In Brief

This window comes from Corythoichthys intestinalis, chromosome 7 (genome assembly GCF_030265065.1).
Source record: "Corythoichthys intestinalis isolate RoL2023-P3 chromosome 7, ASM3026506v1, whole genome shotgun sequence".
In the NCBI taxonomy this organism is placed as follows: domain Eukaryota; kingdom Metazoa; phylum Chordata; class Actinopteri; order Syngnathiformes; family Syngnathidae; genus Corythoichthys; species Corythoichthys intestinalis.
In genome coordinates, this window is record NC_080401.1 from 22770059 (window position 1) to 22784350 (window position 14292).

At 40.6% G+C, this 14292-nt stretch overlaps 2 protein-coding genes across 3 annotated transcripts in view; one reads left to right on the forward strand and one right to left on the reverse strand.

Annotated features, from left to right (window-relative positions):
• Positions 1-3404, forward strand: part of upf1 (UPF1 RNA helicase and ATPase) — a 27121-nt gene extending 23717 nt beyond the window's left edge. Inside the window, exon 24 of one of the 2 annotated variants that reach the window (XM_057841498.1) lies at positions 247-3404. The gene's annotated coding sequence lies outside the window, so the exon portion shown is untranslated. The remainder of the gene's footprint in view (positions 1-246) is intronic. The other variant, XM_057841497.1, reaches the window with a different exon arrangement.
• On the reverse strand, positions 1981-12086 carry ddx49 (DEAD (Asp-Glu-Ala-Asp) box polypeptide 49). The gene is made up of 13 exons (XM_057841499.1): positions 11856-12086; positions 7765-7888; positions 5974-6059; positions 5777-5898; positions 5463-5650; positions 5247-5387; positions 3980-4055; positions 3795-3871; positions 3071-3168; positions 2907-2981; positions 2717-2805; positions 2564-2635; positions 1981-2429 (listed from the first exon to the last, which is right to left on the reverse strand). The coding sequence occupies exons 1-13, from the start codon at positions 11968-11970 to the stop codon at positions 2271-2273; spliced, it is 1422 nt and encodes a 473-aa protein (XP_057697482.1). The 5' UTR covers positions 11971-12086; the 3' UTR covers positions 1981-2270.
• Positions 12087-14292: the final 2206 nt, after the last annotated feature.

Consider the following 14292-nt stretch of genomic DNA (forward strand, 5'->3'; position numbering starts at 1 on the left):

Total of 33,000 security staff to get paid, but some less than expected A total of 33,000 security forces personnel working extra hours over the Olympics and Paralympics are to receive a special bonus as compared to the 18,000 originally accounted for, according to a joint decision by the Economy and Defense ministries made public yesterday. But although more personnel will get bonuses, many will get less cash than they had expected. A total of 11,700 employees stand to receive 2,300 euros each, while 21,600 are to get 700 euros. More than 42 million euros has been set aside for the payments. 2004 VENUES PM chairs debate on use of stadiums and complexes when Games are over The exploitation of Olympic venues after the Games was the central focus of a meeting yesterday between Prime Minister Costas Karamanlis, Economy Minister Giorgos Alogoskoufis, Alternate Culture Minister Fanni Palli-Petralia and Olympic Games General Secretary Spyros Kapralos. Alogoskoufis expressed his conviction that the post-Olympics use of the venues would be as «impeccable» as the Games themselves have been. CABBIE REWARDED Minister praises honest taxi driver An Athens taxi driver, who returned an Olympic medal which a Dutch athlete had left behind in his cab, was yesterday congratulated for his honesty by Deputy Transport Minister Anastassios Nerantzis. Nerantzis presented Ioannis Zavos with a commemorative book on the Olympic Games, which has been compiled by the Greek Post Office and contains a series of collectors’ stamps. Most Greek taxi drivers are law-abiding, hardworking and honest, Nerantzis said. Anthrax outbreak The death of 30 sheep infected with anthrax in a small village in Kilkis does not pose any risk to public health but 450 animals have been quarantined as a precaution, local officials said yesterday. Tests conducted on dead animals about 10 days ago confirmed that they had been infected by anthrax, local official Nikolaos Karavalakis said. The animals that have been infected by anthrax will die in a few days, while the healthy ones will survive, he added. Papadopoulos Prime Minister Costas Karamanlis yesterday held talks with Cypriot President Tassos Papadopoulos, who is on an official visit to Athens. No comments were made after the meeting. Papadopoulos is due to attend the Olympics closing ceremony on Sunday. Plankton problems Fishermen in the Halkidiki peninsula yesterday appealed to the government to compensate them for damage they say they have sustained due to excessive plankton levels in the water of the northern Aegean. Fishermen say they have not been able to fish for the past month as their nets come up filled with plankton. They want to meet with Agricultural Development and Food Minister Savvas Tsitouridis. About 80 percent of Halkidiki fishermen are Egyptian immigrants. Suburban railway The number of passengers traveling on Athens’s new suburban railway line has tripled since the route started operating on August 5 due to the proximity of its station at Nerantziotissa to the Olympic complex in Maroussi, the company managing the railway line said yesterday. A daily average of 40,000 passengers used the service last weekend, company officials said, adding that there had been no problems despite the heavy traffic. Serbian ties Foreign Minister Petros Molyviatis is today due to receive Serbian President Boris Tadic for talks at his office. Japanese visit President Costis Stephanopoulos yesterday received Japanese Prince Hitachi and his wife Princess Hanako at the Presidential Palace in Athens. Castaway rescued A ferry bound for Igoumenitsa from Italy on Wednesday made a brief stop to rescue a fisherman spotted in a small boat and signaling for help, the Merchant Marine Ministry said yesterday. A rescue dinghy was sent off to collect the man from the boat which had been taking on water, the ministry said.

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